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Armstrong County, Pennsylvania

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Founded  March 12, 1800
Largest borough  Kittanning
Time zone  Eastern: UTC-5/-4
Area  1,720 km²
County seat  Kittanning
Named for  John Armstrong
Congressional district  3rd
Population  68,107 (2013)
University  Kittanning Beauty School
Armstrong County, Pennsylvania wwwspcregionorgimagesseatpoparmjpg
Rivers  Allegheny River, Kiskiminetas River, Redbank Creek
Points of interest  Freeport Community Park, Jackson Falls, Edgewood Winery & Event Ce, Buttermilk Falls, Riverfront Park
Destinations  Parker, Roaring Run Trail, Elderton, Crooked Creek Horse Park, East Franklin Township

Armstrong County is a county located in the U.S. state of Pennsylvania. As of the 2010 census, the population was 68,941. The county seat is Kittanning. The county was organized on March 12, 1800, from parts of Allegheny, Westmoreland and Lycoming Counties. It was named in honor of John Armstrong, who represented Pennsylvania in the Continental Congress and served as a major general during the Revolutionary War.


Map of Armstrong County, PA, USA

Armstrong County is included in the Pittsburgh, PA Metropolitan Statistical Area.


The County was named after John Armstrong, who served as a brigadier general and major general in the Revolutionary War.

Armstrong County is home to the City of Parker, an incorporated third-class city, which was an oil boom town with a population rumored to be approximately 20,000 in 1873, but now is the "Smallest City in America" with a population of just under 800. Parker is located in the extreme northwest portion of the county.

Iron was made in the Brady's Bend area of the county twenty years before there was a foundry in Pittsburgh doing so. Ford City is home to the plate-glass industry, as John Ford created the company which later became Pittsburgh Plate Glass.

Kittanning once boasted more millionnaires than anywhere else in Pennsylvania during the 1880s.

Leechburg was the first place in the United States to use natural gas for metallurgical purposes, in 1869. Natural gas was found while drilling for oil, and eventually introduced into the boilers and furnaces of Siberian Iron Works here.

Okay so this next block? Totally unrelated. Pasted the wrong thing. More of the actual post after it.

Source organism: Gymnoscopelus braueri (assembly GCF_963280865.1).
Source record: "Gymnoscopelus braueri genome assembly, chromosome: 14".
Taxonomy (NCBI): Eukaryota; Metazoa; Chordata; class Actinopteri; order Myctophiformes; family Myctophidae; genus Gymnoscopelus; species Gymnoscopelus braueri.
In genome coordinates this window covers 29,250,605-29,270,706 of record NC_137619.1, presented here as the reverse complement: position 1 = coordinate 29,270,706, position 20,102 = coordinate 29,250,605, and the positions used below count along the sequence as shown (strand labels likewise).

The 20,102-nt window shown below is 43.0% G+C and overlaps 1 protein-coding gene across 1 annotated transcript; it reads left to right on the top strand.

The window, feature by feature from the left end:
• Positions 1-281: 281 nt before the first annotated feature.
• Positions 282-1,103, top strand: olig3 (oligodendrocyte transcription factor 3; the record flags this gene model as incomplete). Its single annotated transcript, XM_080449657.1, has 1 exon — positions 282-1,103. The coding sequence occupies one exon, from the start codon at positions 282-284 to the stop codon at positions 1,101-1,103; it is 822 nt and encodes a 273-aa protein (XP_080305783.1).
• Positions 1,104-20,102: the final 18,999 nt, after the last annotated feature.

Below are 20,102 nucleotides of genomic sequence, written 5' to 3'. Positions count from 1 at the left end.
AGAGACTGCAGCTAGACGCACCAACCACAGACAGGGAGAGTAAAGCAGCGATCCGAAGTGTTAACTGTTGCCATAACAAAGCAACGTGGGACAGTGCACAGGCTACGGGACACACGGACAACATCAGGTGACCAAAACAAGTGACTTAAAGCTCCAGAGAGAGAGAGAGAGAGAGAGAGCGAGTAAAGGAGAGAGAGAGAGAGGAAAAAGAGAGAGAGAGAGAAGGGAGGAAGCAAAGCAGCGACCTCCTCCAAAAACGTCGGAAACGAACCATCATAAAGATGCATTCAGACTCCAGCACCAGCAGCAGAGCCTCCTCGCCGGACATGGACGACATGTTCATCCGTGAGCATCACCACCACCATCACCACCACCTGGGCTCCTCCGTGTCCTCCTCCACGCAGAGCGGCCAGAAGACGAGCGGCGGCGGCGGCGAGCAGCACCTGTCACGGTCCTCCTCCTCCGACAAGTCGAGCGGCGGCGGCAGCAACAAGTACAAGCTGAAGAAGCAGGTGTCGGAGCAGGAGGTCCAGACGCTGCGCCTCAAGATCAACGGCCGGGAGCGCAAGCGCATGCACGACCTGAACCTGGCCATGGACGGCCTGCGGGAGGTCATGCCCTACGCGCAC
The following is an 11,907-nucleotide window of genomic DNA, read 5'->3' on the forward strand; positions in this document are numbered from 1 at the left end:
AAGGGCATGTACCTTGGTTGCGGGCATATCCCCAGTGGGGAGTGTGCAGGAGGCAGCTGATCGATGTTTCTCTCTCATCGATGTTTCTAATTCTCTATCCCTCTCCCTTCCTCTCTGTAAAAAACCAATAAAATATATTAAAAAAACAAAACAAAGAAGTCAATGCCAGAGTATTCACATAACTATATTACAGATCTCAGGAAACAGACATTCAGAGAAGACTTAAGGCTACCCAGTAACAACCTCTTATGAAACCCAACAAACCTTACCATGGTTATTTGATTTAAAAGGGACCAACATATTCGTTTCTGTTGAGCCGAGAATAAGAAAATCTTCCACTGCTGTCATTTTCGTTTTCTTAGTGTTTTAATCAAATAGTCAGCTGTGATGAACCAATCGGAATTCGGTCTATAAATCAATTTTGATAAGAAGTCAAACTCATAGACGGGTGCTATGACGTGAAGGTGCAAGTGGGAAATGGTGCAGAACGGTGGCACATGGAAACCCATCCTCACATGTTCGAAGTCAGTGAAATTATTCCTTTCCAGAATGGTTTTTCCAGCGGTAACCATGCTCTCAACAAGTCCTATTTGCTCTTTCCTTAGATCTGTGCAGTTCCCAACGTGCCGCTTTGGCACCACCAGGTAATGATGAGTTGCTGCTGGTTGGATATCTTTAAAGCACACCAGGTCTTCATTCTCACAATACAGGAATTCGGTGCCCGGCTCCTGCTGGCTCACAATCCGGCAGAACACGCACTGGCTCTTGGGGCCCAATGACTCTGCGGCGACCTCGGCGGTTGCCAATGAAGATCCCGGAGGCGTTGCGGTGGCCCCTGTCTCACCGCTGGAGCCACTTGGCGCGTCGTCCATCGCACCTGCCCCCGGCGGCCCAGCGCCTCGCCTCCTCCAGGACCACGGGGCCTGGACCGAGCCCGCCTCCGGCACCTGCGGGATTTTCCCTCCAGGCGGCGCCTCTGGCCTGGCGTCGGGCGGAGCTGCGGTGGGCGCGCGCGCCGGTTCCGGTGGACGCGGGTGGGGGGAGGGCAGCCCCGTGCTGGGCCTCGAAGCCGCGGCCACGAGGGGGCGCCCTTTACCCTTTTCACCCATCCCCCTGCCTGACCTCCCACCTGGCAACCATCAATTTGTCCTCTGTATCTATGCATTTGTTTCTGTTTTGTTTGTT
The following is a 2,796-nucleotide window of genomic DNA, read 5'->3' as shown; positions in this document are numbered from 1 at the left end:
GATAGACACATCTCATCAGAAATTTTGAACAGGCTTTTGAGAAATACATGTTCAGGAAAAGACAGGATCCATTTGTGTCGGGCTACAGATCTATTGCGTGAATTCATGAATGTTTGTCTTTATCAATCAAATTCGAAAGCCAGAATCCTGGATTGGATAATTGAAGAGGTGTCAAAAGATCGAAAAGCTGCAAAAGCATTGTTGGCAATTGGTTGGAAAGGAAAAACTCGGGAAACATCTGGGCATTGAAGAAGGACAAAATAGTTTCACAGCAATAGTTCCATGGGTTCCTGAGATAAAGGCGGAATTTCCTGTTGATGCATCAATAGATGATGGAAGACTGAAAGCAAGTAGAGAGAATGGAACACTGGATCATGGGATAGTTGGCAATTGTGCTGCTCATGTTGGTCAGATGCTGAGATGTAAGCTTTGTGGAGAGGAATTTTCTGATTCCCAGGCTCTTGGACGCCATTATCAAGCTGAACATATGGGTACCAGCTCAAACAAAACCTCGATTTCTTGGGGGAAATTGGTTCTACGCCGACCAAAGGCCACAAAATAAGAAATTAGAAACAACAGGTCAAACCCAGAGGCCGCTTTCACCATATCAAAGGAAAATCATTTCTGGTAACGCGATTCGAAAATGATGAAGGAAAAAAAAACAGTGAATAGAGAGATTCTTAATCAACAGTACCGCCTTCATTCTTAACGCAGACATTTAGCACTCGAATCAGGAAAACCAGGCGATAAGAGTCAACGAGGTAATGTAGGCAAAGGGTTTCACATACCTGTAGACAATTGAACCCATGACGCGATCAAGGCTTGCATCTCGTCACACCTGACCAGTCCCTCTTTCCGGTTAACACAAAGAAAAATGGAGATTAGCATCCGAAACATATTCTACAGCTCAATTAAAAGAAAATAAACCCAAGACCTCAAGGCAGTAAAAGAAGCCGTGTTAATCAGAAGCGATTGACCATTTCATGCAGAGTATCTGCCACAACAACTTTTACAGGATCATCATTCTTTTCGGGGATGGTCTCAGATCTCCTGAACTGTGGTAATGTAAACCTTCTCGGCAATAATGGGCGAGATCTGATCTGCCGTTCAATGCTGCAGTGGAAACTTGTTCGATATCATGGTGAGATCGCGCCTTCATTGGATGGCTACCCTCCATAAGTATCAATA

Freeport, Leechburg and Apollo were communities built along the Pennsylvania Canal, which passed through on the Allegheny and Kiskiminetas rivers, at the southern border of the county.


According to the U.S. Census Bureau, the county has a total area of 664 square miles (1,720 km2), of which 653 square miles (1,690 km2) is land and 11 square miles (28 km2) (1.6%) is water.


The Allegheny and Kiskiminetas rivers; Buffalo, Crooked, Cowanshannock, Redbank, and Mahoning creeks; and Carnahan Run, among others, have watersheds within the county. The Murphy, Nicholson, Ross, and Cogley islands are in the Allegheny in Armstrong County.

Adjacent counties

  • Clarion County (north)
  • Jefferson County (northeast)
  • Indiana County (east)
  • Westmoreland County (south)
  • Allegheny County (southwest)
  • Butler County (west)
  • Venango County (northwest)
  • Demographics

    As of the census of 2000, there were 72,392 people, 29,005 households, and 20,535 families residing in the county. The population density was 111 people per square mile (43/km²). There were 32,387 housing units at an average density of 50 per square mile (19/km²). The racial makeup of the county was 98.32% White, 0.82% Black or African American, 0.09% Native American, 0.12% Asian, 0.02% Pacific Islander, 0.13% from other races, and 0.50% from two or more races. 0.43% of the population were Hispanic or Latino of any race. 34.6% were of German, 10.8% Italian, 9.3% Irish, 8.7% American, 7.4% English and 5.7% Polish ancestry according to Census 2000.

    There were 29,005 households out of which 29.50% had children under the age of 18 living with them, 57.90% were married couples living together, 9.00% had a female householder with no husband present, and 29.20% were non-families. 25.90% of all households were made up of individuals and 13.70% had someone living alone who was 65 years of age or older. The average household size was 2.46 and the average family size was 2.95.

    In the county, the population was spread out with 22.90% under the age of 18, 7.20% from 18 to 24, 27.60% from 25 to 44, 24.20% from 45 to 64, and 18.00% who were 65 years of age or older. The median age was 40 years. For every 100 females there were 94.70 males. For every 100 females age 18 and over, there were 92.10 males.

    Birth rate

    Armstrong County's live birth rate was 890 births in 1990. Armstrong County's live birth rate in 2000 was 740 births, while in 2011 it had declined further to 680 babies. Over the past 50 years (1960 to 2010), rural Pennsylvania saw a steady decline in both the number and proportion of residents under 18 years old. In 1960, 1.06 million rural residents, or 35 percent of the rural population, were children.

    Teen Pregnancy rate

    Armstrong County had a 448 babies born to teens (age15-19) in 2011. In 2015, the number of teen births in Armstrong County was 418.

    County poverty demographics